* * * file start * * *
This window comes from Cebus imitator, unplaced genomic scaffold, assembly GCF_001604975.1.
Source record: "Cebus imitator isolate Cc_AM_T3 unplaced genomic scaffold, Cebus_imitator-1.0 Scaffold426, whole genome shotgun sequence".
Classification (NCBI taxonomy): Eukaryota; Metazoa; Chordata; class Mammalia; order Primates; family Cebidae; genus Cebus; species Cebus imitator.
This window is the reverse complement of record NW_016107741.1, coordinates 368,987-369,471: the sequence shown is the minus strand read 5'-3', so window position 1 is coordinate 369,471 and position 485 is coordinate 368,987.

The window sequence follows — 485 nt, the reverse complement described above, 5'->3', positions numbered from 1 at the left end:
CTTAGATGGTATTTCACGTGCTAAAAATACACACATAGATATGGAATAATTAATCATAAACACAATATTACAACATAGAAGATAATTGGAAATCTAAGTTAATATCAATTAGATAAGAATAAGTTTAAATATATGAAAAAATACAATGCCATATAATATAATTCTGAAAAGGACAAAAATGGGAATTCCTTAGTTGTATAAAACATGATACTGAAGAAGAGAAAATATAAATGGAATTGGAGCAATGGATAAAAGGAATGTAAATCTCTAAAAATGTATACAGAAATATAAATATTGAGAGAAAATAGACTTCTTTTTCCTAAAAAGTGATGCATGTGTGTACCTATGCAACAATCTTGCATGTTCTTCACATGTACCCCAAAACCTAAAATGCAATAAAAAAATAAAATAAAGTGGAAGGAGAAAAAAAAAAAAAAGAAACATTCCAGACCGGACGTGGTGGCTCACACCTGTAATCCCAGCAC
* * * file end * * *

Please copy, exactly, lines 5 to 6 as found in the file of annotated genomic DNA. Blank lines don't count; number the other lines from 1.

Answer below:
The window sequence follows — 485 nt, the reverse complement described above, 5'->3', positions numbered from 1 at the left end:
CTTAGATGGTATTTCACGTGCTAAAAATACACACATAGATATGGAATAATTAATCATAAACACAATATTACAACATAGAAGATAATTGGAAATCTAAGTTAATATCAATTAGATAAGAATAAGTTTAAATATATGAAAAAATACAATGCCATATAATATAATTCTGAAAAGGACAAAAATGGGAATTCCTTAGTTGTATAAAACATGATACTGAAGAAGAGAAAATATAAATGGAATTGGAGCAATGGATAAAAGGAATGTAAATCTCTAAAAATGTATACAGAAATATAAATATTGAGAGAAAATAGACTTCTTTTTCCTAAAAAGTGATGCATGTGTGTACCTATGCAACAATCTTGCATGTTCTTCACATGTACCCCAAAACCTAAAATGCAATAAAAAAATAAAATAAAGTGGAAGGAGAAAAAAAAAAAAAAGAAACATTCCAGACCGGACGTGGTGGCTCACACCTGTAATCCCAGCAC